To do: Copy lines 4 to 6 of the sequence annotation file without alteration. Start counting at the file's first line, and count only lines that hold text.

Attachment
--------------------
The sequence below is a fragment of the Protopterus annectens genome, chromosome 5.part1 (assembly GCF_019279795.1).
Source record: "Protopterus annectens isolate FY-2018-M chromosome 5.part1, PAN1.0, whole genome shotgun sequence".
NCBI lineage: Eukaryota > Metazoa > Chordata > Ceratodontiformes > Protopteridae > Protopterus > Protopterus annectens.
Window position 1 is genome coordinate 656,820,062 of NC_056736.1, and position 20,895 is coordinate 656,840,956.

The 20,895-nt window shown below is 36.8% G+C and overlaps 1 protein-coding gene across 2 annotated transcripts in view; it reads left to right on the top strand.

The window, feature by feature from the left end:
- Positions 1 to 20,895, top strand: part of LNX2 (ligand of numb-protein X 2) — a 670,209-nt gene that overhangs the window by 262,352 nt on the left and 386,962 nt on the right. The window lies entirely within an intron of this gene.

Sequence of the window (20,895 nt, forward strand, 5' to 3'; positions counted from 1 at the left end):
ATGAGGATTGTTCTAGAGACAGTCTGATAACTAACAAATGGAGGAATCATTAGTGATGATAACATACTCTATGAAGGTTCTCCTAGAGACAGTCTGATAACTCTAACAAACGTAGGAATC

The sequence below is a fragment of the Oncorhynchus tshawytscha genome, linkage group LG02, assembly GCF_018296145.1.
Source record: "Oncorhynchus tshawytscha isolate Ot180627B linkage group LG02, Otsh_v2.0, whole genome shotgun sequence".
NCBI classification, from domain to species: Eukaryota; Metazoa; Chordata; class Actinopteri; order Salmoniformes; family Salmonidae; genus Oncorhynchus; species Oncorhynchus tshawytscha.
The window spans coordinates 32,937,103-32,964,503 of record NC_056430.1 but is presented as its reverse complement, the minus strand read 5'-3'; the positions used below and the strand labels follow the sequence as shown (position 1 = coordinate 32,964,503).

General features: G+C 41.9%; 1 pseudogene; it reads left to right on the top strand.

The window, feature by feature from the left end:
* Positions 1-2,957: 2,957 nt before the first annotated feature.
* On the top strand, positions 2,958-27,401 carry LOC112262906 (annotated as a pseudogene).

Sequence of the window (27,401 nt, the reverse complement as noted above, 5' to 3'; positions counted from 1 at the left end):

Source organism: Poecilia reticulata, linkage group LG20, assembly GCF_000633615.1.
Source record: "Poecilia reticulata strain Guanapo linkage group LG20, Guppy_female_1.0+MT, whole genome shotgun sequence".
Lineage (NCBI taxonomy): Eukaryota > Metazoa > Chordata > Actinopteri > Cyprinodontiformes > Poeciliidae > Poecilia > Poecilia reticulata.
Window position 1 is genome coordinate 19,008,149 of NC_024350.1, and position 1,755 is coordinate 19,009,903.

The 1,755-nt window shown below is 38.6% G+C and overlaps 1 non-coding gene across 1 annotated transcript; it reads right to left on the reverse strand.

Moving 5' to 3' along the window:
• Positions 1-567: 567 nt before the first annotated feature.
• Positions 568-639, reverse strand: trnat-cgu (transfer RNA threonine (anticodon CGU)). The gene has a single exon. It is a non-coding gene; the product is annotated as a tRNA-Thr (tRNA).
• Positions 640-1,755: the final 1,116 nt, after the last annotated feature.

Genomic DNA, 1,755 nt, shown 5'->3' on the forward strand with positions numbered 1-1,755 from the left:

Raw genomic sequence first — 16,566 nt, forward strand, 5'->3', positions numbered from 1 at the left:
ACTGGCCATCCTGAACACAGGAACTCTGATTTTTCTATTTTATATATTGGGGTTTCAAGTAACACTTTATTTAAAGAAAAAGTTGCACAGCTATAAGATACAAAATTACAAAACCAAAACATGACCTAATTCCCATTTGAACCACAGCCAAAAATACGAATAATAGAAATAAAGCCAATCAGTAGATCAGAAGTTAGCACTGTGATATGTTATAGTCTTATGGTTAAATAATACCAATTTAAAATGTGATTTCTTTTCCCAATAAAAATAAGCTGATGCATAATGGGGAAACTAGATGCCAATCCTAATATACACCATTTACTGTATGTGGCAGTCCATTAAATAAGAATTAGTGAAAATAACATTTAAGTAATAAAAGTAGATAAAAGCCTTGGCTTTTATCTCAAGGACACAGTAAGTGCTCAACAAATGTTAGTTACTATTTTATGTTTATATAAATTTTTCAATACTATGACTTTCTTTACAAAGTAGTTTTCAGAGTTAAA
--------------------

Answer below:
Window position 1 is genome coordinate 656,820,062 of NC_056736.1, and position 20,895 is coordinate 656,840,956.

The 20,895-nt window shown below is 36.8% G+C and overlaps 1 protein-coding gene across 2 annotated transcripts in view; it reads left to right on the top strand.

The window, feature by feature from the left end: